Tyler Perry does not enjoy a favorable reputation among critics, especially those in the black community. Serious reviews of his movies usually focus on discussing whether they qualify as comedy or minstrelsy, and the debates about the morality of Perry dressing in drag to portray his signature character, an uppity old woman named Madea, are plentiful and endless.

But despite the controversy, Perry’s films continue to draw big audiences, which are usually predominantly African-American. And why not? Madea is an entertaining character, and there’s a feeling of loose, improvisational fun in Perry’s comedies that is not often seen outside of sketch-comedy shows. Perry’s output also has the appeal of being self-written, directed, and produced—a sadly rare combination for a black man working in Hollywood. This gives his movies an outsider appeal, marking them as a sort of alternative entertainment in a world of mostly homogenized pop-culture choices.

Unfortunately, Boo 2! spreads its funny moments perilously thin and suffers from a cringe-worthy plot in which a barely 18-year-old woman named Tiffany (Diamond White) and her friends are seduced by sleazy frat boys at the site of a horrible mass murder. As in its predecessor, Madea is tasked with investigating the illicit Halloween party; this leads to typically frenzied high jinks as she, along with her family members Bam (Cassi Davis), Hattie (Patrice Lovely), and foulmouthed ex-pimp Joe (also played by Perry), face off against a variety of madmen and monsters at the haunted campsite. Perry also appears in a third role as Tiffany’s mild-manned father Brian, who surprisingly gets almost as many laughs as Madea despite having considerably less screen time.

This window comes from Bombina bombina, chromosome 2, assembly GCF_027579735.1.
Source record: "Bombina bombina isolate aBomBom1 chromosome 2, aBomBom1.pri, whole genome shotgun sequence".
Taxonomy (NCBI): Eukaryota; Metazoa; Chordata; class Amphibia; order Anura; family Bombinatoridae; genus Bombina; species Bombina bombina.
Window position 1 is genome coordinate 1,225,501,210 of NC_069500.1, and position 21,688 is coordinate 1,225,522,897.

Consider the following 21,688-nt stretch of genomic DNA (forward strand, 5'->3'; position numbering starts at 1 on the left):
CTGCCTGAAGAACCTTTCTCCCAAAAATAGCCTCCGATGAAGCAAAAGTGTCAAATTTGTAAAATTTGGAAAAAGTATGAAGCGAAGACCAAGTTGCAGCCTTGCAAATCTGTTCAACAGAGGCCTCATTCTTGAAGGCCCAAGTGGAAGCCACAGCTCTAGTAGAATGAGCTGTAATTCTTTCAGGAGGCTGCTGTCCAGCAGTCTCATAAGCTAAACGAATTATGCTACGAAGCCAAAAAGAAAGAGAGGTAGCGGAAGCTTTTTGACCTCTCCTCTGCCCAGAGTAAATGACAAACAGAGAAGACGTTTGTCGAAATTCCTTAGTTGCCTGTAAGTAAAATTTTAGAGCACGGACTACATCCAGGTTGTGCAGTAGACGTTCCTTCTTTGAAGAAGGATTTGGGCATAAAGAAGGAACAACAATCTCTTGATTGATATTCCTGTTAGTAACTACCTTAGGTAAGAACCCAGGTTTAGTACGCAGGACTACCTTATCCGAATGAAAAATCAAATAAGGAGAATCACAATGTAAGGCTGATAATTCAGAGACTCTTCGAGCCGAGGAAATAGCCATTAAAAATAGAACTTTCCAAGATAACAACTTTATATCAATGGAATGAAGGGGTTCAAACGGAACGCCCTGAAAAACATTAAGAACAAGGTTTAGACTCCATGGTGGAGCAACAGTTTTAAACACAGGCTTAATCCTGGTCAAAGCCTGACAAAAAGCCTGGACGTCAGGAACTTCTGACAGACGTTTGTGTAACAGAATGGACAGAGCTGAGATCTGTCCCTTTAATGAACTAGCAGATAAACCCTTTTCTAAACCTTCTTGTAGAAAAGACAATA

There is nothing unexpected here, and while there are a few good laughs to be had along the way, fans of Tyler Perry and Madea will likely be disappointed that the gags aren’t as consistent as they are in his other films. It’s also disappointing that Perry has abandoned the social commentary that he began to explore in movies like Madea Goes to Jail in favor of less inventive rehashes of his familiar schtick. Boo 2! may have been largely improvised, and it might represent a change of pace from your typical Hollywood comedy, but that doesn’t make it fresh.